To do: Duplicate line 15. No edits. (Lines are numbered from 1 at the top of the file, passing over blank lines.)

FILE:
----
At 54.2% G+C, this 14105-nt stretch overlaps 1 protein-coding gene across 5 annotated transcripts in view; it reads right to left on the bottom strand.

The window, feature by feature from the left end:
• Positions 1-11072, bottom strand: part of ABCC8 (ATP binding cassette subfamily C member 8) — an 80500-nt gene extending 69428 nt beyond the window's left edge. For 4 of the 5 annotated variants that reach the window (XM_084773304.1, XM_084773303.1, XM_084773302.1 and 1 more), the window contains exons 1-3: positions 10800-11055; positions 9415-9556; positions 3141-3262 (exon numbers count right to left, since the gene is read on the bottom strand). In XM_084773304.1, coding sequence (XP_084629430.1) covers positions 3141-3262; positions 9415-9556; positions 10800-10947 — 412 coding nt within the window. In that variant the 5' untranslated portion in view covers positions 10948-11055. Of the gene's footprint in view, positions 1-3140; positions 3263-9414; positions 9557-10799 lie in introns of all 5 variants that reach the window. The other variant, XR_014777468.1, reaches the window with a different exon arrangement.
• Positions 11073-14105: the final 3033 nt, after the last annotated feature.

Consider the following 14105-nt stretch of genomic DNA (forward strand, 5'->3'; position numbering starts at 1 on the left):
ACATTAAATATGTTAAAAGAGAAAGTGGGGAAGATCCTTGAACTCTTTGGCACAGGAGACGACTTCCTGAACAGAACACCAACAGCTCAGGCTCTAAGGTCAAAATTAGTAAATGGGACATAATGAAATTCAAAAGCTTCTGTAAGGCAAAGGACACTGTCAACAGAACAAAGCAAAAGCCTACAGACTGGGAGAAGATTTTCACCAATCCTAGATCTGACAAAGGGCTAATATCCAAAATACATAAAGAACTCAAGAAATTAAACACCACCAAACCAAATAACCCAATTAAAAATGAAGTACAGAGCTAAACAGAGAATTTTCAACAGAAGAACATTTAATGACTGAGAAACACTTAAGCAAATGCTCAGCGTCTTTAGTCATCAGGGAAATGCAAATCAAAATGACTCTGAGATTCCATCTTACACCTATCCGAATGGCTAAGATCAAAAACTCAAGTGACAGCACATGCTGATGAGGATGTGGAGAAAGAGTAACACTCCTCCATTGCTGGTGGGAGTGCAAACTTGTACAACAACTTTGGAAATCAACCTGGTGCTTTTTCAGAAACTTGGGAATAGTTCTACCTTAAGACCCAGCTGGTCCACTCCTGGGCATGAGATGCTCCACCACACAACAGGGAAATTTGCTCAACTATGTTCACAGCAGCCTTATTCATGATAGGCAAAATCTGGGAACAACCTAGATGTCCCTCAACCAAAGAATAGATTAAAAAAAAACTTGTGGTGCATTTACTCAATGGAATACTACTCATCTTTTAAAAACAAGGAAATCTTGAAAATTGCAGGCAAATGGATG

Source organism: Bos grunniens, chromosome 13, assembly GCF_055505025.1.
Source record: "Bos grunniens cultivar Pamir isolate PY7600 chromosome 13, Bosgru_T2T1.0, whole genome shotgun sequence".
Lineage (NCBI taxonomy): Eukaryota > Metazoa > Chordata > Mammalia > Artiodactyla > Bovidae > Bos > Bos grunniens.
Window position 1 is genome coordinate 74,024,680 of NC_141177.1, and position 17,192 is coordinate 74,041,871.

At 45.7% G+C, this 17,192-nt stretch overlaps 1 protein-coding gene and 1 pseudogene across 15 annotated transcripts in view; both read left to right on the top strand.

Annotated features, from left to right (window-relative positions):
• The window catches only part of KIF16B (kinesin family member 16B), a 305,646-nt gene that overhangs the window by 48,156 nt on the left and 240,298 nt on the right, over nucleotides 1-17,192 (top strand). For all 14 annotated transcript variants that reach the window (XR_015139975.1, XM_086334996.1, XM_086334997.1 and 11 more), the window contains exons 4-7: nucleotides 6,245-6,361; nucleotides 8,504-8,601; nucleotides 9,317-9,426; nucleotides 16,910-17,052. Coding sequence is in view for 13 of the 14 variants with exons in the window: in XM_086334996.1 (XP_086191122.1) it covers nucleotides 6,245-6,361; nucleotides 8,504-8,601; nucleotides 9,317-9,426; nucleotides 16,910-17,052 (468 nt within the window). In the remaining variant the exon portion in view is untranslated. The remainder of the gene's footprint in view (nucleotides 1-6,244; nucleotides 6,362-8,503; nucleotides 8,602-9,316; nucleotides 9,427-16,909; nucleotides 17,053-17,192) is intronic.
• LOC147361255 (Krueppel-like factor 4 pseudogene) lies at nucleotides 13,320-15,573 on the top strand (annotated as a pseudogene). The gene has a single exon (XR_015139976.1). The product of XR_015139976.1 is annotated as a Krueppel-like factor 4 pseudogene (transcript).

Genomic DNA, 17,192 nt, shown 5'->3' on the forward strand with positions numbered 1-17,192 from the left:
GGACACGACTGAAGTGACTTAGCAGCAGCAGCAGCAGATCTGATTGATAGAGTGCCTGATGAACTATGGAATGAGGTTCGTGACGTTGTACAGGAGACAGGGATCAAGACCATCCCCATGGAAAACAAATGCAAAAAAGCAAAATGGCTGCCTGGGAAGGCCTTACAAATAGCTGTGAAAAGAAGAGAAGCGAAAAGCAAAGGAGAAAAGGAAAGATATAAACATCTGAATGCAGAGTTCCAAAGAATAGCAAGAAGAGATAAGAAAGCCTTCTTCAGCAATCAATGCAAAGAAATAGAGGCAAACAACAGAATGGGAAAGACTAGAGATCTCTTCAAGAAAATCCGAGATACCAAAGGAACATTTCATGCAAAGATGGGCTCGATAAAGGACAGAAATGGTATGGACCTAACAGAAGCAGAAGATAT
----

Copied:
Genomic DNA, 17,192 nt, shown 5'->3' on the forward strand with positions numbered 1-17,192 from the left: